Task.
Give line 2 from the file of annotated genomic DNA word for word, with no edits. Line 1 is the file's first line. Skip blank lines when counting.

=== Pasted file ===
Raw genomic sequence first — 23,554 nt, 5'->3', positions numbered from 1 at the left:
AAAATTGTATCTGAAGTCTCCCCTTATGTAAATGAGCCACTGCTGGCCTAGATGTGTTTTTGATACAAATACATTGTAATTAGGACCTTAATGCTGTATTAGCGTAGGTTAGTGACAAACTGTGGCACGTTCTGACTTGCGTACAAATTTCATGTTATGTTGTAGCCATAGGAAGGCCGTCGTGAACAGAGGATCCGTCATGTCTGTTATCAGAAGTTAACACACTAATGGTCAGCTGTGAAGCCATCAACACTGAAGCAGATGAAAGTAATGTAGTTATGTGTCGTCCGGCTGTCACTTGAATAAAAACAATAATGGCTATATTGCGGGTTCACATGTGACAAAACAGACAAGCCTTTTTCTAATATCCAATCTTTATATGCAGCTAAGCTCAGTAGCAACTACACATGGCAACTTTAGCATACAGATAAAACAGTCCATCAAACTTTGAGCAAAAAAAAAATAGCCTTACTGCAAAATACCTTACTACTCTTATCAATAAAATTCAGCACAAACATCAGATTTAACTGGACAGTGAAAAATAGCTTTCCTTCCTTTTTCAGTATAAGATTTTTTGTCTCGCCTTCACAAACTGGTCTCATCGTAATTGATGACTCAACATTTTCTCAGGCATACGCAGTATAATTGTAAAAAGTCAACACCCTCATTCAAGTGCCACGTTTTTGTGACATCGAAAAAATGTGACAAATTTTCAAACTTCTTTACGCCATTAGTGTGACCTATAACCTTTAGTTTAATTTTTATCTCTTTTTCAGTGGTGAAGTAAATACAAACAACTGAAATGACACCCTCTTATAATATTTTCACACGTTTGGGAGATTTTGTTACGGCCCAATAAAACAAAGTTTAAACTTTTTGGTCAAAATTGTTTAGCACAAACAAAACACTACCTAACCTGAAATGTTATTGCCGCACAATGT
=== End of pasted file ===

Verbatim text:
AAAATTGTATCTGAAGTCTCCCCTTATGTAAATGAGCCACTGCTGGCCTAGATGTGTTTTTGATACAAATACATTGTAATTAGGACCTTAATGCTGTATTAGCGTAGGTTAGTGACAAACTGTGGCACGTTCTGACTTGCGTACAAATTTCATGTTATGTTGTAGCCATAGGAAGGCCGTCGTGAACAGAGGATCCGTCATGTCTGTTATCAGAAGTTAACACACTAATGGTCAGCTGTGAAGCCATCAACACTGAAGCAGATGAAAGTAATGTAGTTATGTGTCGTCCGGCTGTCACTTGAATAAAAACAATAATGGCTATATTGCGGGTTCACATGTGACAAAACAGACAAGCCTTTTTCTAATATCCAATCTTTATATGCAGCTAAGCTCAGTAGCAACTACACATGGCAACTTTAGCATACAGATAAAACAGTCCATCAAACTTTGAGCAAAAAAAAAATAGCCTTACTGCAAAATACCTTACTACTCTTATCAATAAAATTCAGCACAAACATCAGATTTAACTGGACAGTGAAAAATAGCTTTCCTTCCTTTTTCAGTATAAGATTTTTTGTCTCGCCTTCACAAACTGGTCTCATCGTAATTGATGACTCAACATTTTCTCAGGCATACGCAGTATAATTGTAAAAAGTCAACACCCTCATTCAAGTGCCACGTTTTTGTGACATCGAAAAAATGTGACAAATTTTCAAACTTCTTTACGCCATTAGTGTGACCTATAACCTTTAGTTTAATTTTTATCTCTTTTTCAGTGGTGAAGTAAATACAAACAACTGAAATGACACCCTCTTATAATATTTTCACACGTTTGGGAGATTTTGTTACGGCCCAATAAAACAAAGTTTAAACTTTTTGGTCAAAATTGTTTAGCACAAACAAAACACTACCTAACCTGAAATGTTATTGCCGCACAATGT